The economy is at an inflection point. Here’s how jewelers are preparing.
The shift in the economic winds is nearly palpable: Policymakers, Wall Street, and ordinary Americans are all watching the gathering storm clouds as concerns about escalating inflation and a slowdown in economic activity mount.
For jewelry designers and retailers, the tailwind of strong consumer spending they saw during the pandemic, when service industries such as travel and live entertainment were cut out altogether, appears to be dying down. At the same time, price increases continue at a pace not seen since the 1980s.
Jen Cullen Williams, a Southern California–based communications consultant specializing in lifestyle and jewelry brands, says her primarily business-to-business jewelry clients are taking a closer look at their escalating costs to figure out how to protect themselves if sales begin to slump. “From a business standpoint, a lot of companies are thinking, ‘What do I need to be doing, and how do I need to be budgeting?’ ” she says. “They’re definitely concerned about an upcoming recession.”
That concern could turn out to be well-founded: Consumers are becoming increasingly pessimistic about their near-term economic fortunes. The University of Michigan’s venerable consumer-sentiment index plunged in June, with Americans’ collective outlook hitting a record low, an unprecedented drop for a survey that has been conducted for nearly five decades.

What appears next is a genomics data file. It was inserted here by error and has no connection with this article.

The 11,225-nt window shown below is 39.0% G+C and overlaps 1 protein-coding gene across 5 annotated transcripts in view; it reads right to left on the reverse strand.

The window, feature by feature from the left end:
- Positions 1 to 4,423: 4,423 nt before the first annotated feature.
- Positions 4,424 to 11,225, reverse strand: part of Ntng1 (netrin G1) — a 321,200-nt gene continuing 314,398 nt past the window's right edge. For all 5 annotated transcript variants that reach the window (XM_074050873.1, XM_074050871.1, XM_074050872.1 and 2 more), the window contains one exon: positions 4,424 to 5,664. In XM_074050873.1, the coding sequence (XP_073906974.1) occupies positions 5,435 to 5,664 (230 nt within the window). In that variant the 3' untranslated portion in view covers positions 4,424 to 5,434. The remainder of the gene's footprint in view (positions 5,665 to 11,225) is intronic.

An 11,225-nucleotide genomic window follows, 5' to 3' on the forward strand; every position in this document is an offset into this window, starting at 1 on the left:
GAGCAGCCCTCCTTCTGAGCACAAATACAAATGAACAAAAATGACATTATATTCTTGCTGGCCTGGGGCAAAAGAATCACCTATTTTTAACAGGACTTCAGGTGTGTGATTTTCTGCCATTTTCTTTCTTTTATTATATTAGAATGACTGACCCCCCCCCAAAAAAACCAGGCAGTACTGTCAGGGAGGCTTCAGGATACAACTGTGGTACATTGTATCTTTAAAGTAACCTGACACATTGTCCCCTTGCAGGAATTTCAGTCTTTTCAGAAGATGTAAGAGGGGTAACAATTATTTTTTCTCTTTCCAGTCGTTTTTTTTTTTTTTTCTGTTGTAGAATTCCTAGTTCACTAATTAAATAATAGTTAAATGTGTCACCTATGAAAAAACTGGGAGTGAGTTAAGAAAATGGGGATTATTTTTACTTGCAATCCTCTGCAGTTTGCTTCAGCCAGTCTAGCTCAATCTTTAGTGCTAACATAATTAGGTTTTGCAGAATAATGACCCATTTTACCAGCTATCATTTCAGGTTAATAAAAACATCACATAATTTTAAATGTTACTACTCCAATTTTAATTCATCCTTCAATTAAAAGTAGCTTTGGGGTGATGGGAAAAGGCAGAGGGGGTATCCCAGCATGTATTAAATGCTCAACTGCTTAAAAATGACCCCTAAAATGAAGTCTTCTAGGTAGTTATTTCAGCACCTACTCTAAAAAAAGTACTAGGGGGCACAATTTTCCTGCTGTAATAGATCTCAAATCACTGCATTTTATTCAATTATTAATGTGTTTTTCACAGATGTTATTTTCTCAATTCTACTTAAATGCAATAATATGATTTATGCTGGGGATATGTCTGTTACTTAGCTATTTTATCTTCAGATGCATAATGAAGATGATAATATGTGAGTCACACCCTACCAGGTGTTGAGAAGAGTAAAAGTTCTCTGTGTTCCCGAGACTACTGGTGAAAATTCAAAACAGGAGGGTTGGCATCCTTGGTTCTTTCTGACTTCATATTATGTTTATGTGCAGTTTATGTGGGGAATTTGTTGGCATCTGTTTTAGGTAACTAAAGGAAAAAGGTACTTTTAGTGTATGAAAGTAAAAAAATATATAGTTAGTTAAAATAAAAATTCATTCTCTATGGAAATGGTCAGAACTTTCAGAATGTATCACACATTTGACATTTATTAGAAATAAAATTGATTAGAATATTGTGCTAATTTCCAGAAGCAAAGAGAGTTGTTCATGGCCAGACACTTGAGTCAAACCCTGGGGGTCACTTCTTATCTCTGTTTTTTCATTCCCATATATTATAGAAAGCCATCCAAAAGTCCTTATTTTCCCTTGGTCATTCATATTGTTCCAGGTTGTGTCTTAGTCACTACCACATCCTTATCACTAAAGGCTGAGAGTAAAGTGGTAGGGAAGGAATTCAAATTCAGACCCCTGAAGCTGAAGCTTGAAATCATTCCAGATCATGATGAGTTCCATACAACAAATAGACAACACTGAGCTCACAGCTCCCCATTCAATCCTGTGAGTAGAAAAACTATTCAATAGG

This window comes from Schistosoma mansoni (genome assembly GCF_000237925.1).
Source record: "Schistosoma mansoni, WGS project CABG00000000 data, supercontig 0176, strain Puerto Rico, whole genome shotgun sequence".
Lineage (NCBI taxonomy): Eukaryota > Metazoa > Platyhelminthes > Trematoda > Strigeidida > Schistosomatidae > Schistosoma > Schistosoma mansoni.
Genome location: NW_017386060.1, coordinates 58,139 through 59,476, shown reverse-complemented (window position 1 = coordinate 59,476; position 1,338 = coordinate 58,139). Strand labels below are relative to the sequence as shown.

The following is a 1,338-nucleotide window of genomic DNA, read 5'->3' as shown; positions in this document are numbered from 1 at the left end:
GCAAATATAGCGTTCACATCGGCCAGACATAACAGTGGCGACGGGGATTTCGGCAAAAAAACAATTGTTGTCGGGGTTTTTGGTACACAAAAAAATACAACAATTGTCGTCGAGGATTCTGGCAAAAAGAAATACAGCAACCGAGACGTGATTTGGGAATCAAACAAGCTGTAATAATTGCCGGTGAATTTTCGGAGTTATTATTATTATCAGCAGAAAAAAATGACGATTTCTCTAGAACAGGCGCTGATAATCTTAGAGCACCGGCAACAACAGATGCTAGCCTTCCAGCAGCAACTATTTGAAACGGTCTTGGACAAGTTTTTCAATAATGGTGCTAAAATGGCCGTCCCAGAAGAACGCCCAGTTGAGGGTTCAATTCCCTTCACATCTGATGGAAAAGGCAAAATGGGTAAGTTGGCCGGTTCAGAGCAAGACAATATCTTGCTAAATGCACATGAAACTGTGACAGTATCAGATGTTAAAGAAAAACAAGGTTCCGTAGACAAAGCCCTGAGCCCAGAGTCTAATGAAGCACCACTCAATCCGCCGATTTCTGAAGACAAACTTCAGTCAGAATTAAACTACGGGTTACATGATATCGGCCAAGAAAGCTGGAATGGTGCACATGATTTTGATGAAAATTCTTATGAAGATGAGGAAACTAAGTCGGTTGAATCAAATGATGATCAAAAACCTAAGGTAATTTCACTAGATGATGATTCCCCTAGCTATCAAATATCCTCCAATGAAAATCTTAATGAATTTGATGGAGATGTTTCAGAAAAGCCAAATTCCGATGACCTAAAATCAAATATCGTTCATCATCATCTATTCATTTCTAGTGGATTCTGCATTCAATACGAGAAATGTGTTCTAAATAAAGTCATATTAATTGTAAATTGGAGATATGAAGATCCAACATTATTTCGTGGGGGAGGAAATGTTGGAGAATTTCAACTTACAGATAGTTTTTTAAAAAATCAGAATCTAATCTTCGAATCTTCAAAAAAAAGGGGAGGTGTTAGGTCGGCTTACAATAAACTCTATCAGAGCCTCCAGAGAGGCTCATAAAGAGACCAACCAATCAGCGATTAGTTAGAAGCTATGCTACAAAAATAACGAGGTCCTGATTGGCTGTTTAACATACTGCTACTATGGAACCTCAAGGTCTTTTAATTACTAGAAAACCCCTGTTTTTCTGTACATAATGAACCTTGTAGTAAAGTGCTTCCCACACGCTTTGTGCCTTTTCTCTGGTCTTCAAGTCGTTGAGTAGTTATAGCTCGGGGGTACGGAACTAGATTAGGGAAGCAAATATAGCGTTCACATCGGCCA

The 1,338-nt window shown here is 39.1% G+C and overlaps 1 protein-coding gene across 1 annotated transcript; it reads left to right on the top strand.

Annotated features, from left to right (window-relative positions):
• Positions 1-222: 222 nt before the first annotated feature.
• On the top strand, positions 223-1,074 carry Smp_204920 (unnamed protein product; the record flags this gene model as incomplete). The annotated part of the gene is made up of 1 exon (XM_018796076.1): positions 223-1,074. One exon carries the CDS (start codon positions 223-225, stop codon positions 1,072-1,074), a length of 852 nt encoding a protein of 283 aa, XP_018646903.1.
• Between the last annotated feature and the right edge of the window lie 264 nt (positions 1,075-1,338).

And in June, Deloitte found that nearly half—48%—of Americans said they were concerned about their credit card balances, up from 40% six months earlier.
“Inflation is sort of a pay cut,” says Stephen Rogers, Stamford, Conn.–based managing director of the Deloitte Consumer Industry Center.
Here is how the industry is reorienting itself for a new and chillier economic reality.
Bracing for volatility ahead
Although the nation’s collective outlook on the economy has soured, people are, perhaps surprisingly, still spending. The U.S. Department of Commerce reported that retail sales rose more than expected in June following a drop in May. While economists attributed this unexpectedly large increase to the effects of rising prices, many also took comfort in the fact that people are still willing and able to spend.
“A lot of consumers are using their savings,” Rogers says.
Even though the speed and scope of price increases have put a chill on confidence, a buildup of savings during the pandemic has given many Americans a financial buffer. They might not like prices on store shelves or at the pump, but they are still buying—for now, at least.
Additionally, the industry continues to benefit from the deferral of weddings, holiday parties, and other celebrations over the past two years.
“We feel like people are feeling positive right now,” says Annie Fensterstock, a designer based in Port Washington, N.Y. She adds that demand was robust through Mother’s Day and graduation season. “We’re riding a wave right now while we can.”
Diamond industry analyst Edahn Golan says the postponement of engagements and weddings during the pandemic has given a boost to bridal jewelry overall and diamonds in particular. “There was a lot of pent-up demand for events,” he says.
While many jewelry pros report that they continue to thrive, they also acknowledge that the current zeitgeist demands a finely calibrated approach.